The BBCNews reports on the UK's first personal rapid transport system (PRT) which has no drivers, no rails, no timetables and no emissions, and is set to run at the new Heathrow terminal when it opens:
But while these low-energy, driverless pod-shaped vehicles may look like something from sci-fi epic Bladerunner, they are about to become British transport reality.
In less than two years' time, after the opening of Heathrow's Terminal 5 in March 2008, a network of 18 of these four-seater capsules will be ferrying passengers to and from a business car park to the new terminal building.
Already under construction, the first phase of the airport's £25m PRT will use 3.8km (2.4 miles) of guideway - designated ground-level or raised path - to move people from car to check-in in just four minutes.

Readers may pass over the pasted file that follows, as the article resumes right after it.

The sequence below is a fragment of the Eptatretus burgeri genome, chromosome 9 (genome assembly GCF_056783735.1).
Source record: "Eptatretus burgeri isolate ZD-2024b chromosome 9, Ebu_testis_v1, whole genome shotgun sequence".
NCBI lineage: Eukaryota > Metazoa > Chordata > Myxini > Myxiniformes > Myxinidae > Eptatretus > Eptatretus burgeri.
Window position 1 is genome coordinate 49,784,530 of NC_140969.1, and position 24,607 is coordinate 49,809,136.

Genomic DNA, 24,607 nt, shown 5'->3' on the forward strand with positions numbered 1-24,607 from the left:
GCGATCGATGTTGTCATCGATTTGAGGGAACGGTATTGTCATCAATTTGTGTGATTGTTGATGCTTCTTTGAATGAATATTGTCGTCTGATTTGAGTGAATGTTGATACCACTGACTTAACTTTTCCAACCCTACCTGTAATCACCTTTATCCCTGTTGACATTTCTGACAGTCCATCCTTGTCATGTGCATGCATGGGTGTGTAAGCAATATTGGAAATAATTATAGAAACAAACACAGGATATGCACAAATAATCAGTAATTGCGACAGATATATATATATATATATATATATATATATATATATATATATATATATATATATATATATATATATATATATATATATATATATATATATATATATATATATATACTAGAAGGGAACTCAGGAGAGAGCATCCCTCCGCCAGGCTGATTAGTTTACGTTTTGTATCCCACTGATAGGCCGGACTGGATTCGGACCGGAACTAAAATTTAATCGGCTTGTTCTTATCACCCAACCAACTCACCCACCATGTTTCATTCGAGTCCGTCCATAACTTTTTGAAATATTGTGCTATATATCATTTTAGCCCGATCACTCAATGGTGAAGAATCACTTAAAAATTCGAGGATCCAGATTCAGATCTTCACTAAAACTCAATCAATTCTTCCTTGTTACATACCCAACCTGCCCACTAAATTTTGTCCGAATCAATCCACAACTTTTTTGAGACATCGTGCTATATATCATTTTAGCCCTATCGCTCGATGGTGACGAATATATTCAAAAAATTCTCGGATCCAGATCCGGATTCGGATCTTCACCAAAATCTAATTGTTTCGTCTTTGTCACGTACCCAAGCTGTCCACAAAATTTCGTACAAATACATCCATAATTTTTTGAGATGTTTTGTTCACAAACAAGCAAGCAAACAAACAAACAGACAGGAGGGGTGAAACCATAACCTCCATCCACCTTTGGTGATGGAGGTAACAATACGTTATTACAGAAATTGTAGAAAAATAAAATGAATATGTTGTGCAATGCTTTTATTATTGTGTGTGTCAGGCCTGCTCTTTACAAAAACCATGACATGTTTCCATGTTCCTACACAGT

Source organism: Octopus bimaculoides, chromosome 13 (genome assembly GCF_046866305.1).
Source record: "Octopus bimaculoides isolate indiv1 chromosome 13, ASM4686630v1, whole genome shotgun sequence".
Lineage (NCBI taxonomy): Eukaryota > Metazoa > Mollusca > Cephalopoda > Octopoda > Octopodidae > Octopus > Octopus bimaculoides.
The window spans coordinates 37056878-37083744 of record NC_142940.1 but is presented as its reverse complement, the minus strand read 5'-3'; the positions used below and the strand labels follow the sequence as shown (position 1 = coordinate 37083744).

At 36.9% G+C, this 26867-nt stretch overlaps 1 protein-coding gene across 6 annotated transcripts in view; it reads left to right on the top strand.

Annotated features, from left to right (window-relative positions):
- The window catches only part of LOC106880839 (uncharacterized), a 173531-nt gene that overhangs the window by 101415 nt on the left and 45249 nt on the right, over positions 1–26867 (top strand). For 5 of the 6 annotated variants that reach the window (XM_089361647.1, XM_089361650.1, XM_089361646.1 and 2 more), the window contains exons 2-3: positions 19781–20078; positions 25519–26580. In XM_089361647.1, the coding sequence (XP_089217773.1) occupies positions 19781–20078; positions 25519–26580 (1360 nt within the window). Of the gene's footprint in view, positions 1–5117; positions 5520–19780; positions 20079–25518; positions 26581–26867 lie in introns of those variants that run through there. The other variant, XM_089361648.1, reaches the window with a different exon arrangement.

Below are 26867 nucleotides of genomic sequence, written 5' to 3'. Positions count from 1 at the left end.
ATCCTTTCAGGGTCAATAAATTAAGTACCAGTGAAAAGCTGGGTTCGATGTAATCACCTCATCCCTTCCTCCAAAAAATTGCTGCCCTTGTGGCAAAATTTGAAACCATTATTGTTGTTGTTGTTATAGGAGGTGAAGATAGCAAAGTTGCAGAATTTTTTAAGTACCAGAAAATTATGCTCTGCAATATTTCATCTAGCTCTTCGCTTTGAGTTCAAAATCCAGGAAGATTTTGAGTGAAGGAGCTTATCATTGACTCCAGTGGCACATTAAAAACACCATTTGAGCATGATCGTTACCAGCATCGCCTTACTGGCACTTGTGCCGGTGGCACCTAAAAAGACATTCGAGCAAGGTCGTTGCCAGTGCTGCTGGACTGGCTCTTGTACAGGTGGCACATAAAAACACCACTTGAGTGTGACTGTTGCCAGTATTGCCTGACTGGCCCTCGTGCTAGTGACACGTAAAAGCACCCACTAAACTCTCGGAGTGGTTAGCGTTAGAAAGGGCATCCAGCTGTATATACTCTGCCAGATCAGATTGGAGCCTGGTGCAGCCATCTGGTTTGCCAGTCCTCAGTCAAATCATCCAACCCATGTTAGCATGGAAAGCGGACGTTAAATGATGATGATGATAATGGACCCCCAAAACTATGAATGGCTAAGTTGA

However, notice how it states that it is only for 'ferrying passengers to and from a business car park' - what about non-business passengers? Is this just another example of spending millions to create a 'mobility divide'? Like the new CrossRail project set to put a direct train link across London which is mainly to ferry passengers from the airport to Canary Wharf (isn't that another business centre?)...
Read in full - 'Are driverless pods the future?'